Why did the Buffalo and the DUKW cross the river? To clear the Port of Antwerp!

LVT-4 Buffalos carrying Canadian soldiers across the Scheldt River, Oct 1944

Why did the Buffalo and the DUKW cross the river? To clear the Port of Antwerp!

By Adam Brooker

It was September 1944 and the Allies had just successfully taken the crucial deep-water Port of Antwerp in Belgium, which they desperately needed to help shorten their supply lines into North West Europe. The local Belgian resistance had seized the Port before the local German garrison could destroy it, and the British 11th Armoured Division took the city on the 4th of September with 90% of its port facilities intact.

There was only one problem. The route into the port from the North Sea was heavily mined and it passed a series of islands along the river Scheldt, and these were strongly held by the Germans, with Walcheren Island at the inlet as part of the Atlantic Wall, described as one of the strongest concentration of defences that the Nazis had ever constructed. It had several large naval guns, hardened artillery bunkers immune to air attack, and a large garrison which was also strengthened with the remnants of the 15th German Army that had been allowed to retreat from France. Until these German forces were cleared, the Scheldt could not be de-mined and the Port opened.

Admiral Ramsay, SHAEF naval Commander, suggested to General Montgomery to take the Scheldt in early September as he saw the importance of Antwerp. Its huge Port could supply all the Allied forces in Europe and allow the US to advance into Germany as well, but this would steal Monty’s glory….

Montgomery, who was mainly concerned with his own Forces, his success in reaching Berlin first and also preparing for the ill-fated Market Garden Operation, told the 1st Canadian Army to capture the Scheldt, but only after first taking the Ports of Boulogne, Calais and Dunkirk. This would only provide enough supplies for his 21st Army Group to invade Germany, and not the US Forces in France as well. The commander of the 1st Canadian Army, General Crerar, said it was impossible with the forces he had currently, and asked for Montgomery for XII Corps to help clear the Scheldt. Montgomery refused as he needed XII Corps for Market Garden. Montgomery later admitted he made a mistake and had underestimated the time and forces needed to secure the entrance to Antwerp, but was at the time gambling that Market Garden would be a success. Hitler saw this error and immediately ordered forces to be built up in the Scheldt estuary, to prevent the allies from utilizing Antwerp.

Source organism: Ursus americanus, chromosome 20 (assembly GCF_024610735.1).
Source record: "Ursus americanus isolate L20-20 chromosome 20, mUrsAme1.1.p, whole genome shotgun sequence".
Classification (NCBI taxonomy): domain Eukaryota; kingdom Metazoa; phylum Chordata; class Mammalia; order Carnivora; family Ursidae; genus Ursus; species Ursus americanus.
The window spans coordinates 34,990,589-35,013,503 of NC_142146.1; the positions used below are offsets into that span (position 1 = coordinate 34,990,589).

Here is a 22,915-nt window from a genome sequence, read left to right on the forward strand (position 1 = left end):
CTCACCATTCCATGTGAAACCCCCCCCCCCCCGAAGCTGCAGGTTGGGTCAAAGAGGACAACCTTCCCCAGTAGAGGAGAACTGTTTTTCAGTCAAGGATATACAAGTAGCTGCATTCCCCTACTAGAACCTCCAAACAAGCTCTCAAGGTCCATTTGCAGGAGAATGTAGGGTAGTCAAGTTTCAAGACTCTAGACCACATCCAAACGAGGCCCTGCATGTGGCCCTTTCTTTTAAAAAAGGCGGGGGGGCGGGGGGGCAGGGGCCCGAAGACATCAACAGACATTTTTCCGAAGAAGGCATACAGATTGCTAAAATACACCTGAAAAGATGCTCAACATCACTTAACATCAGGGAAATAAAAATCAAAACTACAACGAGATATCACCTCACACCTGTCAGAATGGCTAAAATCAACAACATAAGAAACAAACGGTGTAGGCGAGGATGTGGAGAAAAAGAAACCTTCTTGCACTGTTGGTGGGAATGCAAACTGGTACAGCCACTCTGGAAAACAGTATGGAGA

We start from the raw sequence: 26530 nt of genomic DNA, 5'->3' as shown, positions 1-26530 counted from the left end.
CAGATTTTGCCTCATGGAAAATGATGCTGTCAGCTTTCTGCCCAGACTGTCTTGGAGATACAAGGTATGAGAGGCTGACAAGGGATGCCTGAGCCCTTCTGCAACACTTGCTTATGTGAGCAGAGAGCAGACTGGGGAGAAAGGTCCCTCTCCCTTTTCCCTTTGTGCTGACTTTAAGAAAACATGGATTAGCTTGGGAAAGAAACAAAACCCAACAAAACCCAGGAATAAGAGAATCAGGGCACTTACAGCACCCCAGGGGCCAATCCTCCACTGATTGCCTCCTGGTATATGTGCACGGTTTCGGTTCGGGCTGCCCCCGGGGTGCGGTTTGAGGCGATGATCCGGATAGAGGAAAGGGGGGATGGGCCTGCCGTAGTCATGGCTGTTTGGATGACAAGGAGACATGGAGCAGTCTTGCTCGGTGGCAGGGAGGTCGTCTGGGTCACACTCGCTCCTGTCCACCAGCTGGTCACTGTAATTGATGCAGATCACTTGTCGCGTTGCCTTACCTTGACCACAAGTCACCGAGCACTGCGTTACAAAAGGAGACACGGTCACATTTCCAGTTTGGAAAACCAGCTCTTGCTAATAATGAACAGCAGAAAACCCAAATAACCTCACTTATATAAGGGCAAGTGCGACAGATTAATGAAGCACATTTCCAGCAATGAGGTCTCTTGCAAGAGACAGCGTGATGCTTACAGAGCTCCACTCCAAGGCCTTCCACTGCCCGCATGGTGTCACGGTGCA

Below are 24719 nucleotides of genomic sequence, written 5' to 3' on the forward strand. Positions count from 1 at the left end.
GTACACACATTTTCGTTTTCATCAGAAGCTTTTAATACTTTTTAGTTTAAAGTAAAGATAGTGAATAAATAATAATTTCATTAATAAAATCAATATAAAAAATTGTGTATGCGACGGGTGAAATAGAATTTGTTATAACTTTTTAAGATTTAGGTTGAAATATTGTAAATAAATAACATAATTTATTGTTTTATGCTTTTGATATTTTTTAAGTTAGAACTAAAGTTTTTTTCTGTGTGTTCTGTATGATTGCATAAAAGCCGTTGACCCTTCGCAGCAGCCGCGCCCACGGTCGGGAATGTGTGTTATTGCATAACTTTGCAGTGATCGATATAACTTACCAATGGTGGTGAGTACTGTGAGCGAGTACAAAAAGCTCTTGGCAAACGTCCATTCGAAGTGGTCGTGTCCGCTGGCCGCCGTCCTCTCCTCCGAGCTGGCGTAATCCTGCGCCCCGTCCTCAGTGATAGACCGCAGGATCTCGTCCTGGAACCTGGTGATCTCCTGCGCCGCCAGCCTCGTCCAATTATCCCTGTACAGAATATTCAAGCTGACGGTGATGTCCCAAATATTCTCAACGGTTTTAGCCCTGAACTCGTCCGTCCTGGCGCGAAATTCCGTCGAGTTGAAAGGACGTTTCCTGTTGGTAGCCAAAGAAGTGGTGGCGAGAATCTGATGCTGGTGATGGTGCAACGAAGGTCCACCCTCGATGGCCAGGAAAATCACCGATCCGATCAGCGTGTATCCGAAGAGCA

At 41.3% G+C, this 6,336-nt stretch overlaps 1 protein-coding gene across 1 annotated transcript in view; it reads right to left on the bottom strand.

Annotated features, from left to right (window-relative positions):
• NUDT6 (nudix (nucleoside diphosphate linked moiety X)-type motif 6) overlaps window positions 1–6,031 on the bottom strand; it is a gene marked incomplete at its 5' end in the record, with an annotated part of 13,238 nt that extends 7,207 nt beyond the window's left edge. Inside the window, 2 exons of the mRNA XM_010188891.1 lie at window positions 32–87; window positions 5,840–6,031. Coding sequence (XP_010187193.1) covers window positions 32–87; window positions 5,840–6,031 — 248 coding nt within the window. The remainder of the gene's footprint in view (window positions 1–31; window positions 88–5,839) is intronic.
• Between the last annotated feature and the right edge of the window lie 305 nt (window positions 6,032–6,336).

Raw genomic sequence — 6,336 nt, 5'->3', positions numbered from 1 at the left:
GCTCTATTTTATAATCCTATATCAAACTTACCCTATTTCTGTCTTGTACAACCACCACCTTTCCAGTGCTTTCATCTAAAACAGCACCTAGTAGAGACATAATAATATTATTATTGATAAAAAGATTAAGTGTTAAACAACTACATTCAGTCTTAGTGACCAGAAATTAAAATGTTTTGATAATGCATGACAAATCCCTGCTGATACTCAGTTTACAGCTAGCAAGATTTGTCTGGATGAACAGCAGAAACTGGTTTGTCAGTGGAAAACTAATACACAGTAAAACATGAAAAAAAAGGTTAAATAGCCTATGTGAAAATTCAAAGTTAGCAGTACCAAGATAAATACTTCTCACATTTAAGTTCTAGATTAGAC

German Atlantic Wall gun emplacements from Zeebrugge to Walcheren Island

German Atlantic Wall gun emplacements from Zeebrugge to Walcheren Island

The 1st Canadian Army took these ports, except for Dunkirk which was under siege, and was significantly delayed. This allowed time for the 15th German Army to retreat from France, and prepare additional defences to hold the Scheldt estuary. In September, Hitler declared the island of Walcheren a Fortress, and to hold it at all costs. It was not until late September that the Canadians were in a position to start the assault on these positions, and now they had another problem - how to cross all the rivers, inlets and estuaries of the Scheldt? This was to be the hardest fighting they had yet faced, over horrible waterlogged conditions, and in a bitter winter.

There were two US-built vehicles that would help them, the LVT-4 Water Buffalo (British - Buffalo IV) and the DUKW (Duck) 6-wheel amphibious transport.

LVT-4 Buffalo

LVT-4 Buffalo IV – with a carrying capacity of 30 troops

The LVT-4 was an amphibious tracked vehicle made by the United States for the US Marines. It was originally designed as a transport, to help bring supplies ashore, but was eventually turned into an assault troop transport and fire support vehicle. The improved version used by the British to cross the channels, rivers and estuaries in the water-logged reclaimed land around the Scheldt had two .30cal machine guns on the sides and often a 20mm Polsten AA cannon at the front, as well as improved armour and a large door on the rear to allow the troops to disembark from the rear, instead of over the sides. It also had an increased troop capacity of 30 men.

Canadian troops embarking onto an LVT-4

Canadian troops embarking onto an LVT-4

Buffalo Transport Buffalo Transport

In game, they add a lot of firepower to the Kangaroo Rifle platoon as transports and you only need 2 vehicles to carry the Rifle platoon, with room to spare for the HQ as well. It is not as heavily armoured as the RAM, with a FA of 1, so you need to keep that in mind, but it will do the job of getting you over that water… which is what it was designed to do. It is also reasonably fast and has a decent cross check, so hopefully, you won’t be getting bogged in that sticky Dutch mud! But it will be best to disembark the troops well before you are in assault range, as if the transports are destroyed, each team inside will need to make an infantry save.